Karen Fratti
Updated Mar 30, 2017 @ 1:33 pm

Your best friend’s wedding is a very big deal and as Maid of Honor, you might even be more nervous than they are about the big day. Maid of Honors have a lot of responsibility on wedding day. There’s the endless primping and picture taking, helping to herd the other bridesmaids from ceremony to reception, and in some cases, helping your friend out of her wedding dress every time she has to pee. And then, of course, there’s the toast. You can be the best public speaker in the world and still not know exactly how to give an amazing Maid of Honor speech at the reception that will bring happy wedding tears to everyone in the room. Because let’s just be honest: That’s the goal.

We all know that wedding toasts are tough and the fact that almost every romantic comedy has a scene in which the Maid of Honor or Best Man gets too drunk to stand up straight and embarrasses the happy couple with their speech isn’t exactly encouraging. (Don’t worry, that won’t happen to you, we pinky swear.)

The pressure is real, but don’t psych yourself out before the big day. Remember, this wedding is all about your bestie and their new spouse and there’s no way you can actually “ruin” the toast. Whether you decide to go full-on funny or get sappy and sentimental, with a little preparation and confidence, you will definitely nail your Maid of Honor speech. Here’s how.

Don’t put it off.

We know, we know, it’s super hard to not procrastinate for some people, but you don’t want to wait until the limo ride to the ceremony to put together a toast. Sit down and write a first draft a few weeks beforehand and then do what great writers do — wait a few days and edit it. Ask a friend (maybe one who’s not going to the wedding) to read it and tell you what they love about it.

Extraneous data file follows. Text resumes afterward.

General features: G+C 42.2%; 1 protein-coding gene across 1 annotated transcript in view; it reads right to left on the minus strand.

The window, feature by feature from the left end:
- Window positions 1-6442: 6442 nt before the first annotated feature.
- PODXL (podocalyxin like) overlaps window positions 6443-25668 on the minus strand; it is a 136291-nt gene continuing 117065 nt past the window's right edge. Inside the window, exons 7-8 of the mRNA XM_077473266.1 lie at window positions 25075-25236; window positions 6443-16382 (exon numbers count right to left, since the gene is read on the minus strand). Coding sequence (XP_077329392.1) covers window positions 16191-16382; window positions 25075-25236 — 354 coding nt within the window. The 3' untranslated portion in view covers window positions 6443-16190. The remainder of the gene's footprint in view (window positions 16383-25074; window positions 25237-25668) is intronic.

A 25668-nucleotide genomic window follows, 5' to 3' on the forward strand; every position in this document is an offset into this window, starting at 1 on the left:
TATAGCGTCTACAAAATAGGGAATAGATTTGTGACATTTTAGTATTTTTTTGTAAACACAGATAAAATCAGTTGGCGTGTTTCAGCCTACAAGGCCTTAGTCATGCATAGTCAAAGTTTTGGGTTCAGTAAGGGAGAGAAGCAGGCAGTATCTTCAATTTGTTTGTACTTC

Keep it simple.

There’s nothing more awkward than a super long speech at a wedding. People want to dance, eat, and get the party started. If your toast is more like a tome, try to cut some words out so things don’t start to get weird. You want to celebrate your friend and your friendship and also welcome what their new spouse has brought to her life. Tell them you love them, congratulate them, and cheers. Easy peasy.

What happened in college stays in college.

You definitely want to share a personal story or anecdote about your friend and how much you adore them. But remember your audience. Low-key roasting is fine, but maybe save ~that~story for another time. You don’t have to go through your whole history together.

Save the props.

Unless you’re Taylor Swift, don’t turn your toast into a song and dance routine. Some people can pull that kind of stuff off, and if you’re one of them, croon to your heart’s content. We can’t wait to see the viral video of how awesome it was. But if you’re not a pro (or your friend didn’t ask you to do a dance number), sticking to a simple speech is way more likely to succeed.

Write it down.

This is totally a personal preference but for less experienced public speakers, writing your speech down and reading from it is definitely the way to go. Hey, even Hollywood stars bring prepared notes for their acceptance speeches most times. Just remember to look up now and again.

Have a plan.

If you’re really nervous about speaking in front of people, it’s okay to tell your friend that you’d like to pass the speech-duty onto a bridesmaid that does better in front of crowds. They’re your best friend, so they’ll surely understand. And they might be just as relieved as you are to hand it over to that one friend in the squad who knows how to work a room.

Stay sober.

At least a little bit. It’s totally fine to have a drink with everyone as the party but if you have to wait to give your speech until later, stick to one glass of wine or something light and make sure you eat something. You don’t want to be too tipsy when you speak in front of everyone. It never ends well.

It’s hard to know where to start with a Maid of Honor toast, but as long as you keep it personal and simple, you’re going to do fine. Everyone loves the bride’s best friend.